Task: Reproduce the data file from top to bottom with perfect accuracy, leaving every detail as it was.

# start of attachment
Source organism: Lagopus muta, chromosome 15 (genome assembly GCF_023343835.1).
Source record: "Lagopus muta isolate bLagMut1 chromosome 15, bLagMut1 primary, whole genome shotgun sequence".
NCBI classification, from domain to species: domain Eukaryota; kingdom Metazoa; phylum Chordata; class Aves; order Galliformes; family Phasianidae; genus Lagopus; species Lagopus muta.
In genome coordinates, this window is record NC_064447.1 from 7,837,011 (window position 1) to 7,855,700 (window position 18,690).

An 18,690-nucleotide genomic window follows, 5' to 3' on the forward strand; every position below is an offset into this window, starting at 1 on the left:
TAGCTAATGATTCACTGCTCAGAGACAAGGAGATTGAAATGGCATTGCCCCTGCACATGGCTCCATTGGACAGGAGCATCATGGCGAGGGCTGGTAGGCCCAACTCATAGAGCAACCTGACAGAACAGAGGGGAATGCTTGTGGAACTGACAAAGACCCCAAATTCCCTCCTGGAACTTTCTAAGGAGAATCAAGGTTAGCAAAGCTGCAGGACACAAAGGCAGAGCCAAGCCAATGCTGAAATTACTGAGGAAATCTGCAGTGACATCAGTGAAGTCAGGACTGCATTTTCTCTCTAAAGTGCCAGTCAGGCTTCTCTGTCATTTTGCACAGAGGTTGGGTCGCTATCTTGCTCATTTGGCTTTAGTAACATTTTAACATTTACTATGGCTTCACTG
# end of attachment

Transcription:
Source organism: Lagopus muta, chromosome 15 (genome assembly GCF_023343835.1).
Source record: "Lagopus muta isolate bLagMut1 chromosome 15, bLagMut1 primary, whole genome shotgun sequence".
NCBI classification, from domain to species: domain Eukaryota; kingdom Metazoa; phylum Chordata; class Aves; order Galliformes; family Phasianidae; genus Lagopus; species Lagopus muta.
In genome coordinates, this window is record NC_064447.1 from 7,837,011 (window position 1) to 7,855,700 (window position 18,690).

An 18,690-nucleotide genomic window follows, 5' to 3' on the forward strand; every position below is an offset into this window, starting at 1 on the left:
TAGCTAATGATTCACTGCTCAGAGACAAGGAGATTGAAATGGCATTGCCCCTGCACATGGCTCCATTGGACAGGAGCATCATGGCGAGGGCTGGTAGGCCCAACTCATAGAGCAACCTGACAGAACAGAGGGGAATGCTTGTGGAACTGACAAAGACCCCAAATTCCCTCCTGGAACTTTCTAAGGAGAATCAAGGTTAGCAAAGCTGCAGGACACAAAGGCAGAGCCAAGCCAATGCTGAAATTACTGAGGAAATCTGCAGTGACATCAGTGAAGTCAGGACTGCATTTTCTCTCTAAAGTGCCAGTCAGGCTTCTCTGTCATTTTGCACAGAGGTTGGGTCGCTATCTTGCTCATTTGGCTTTAGTAACATTTTAACATTTACTATGGCTTCACTG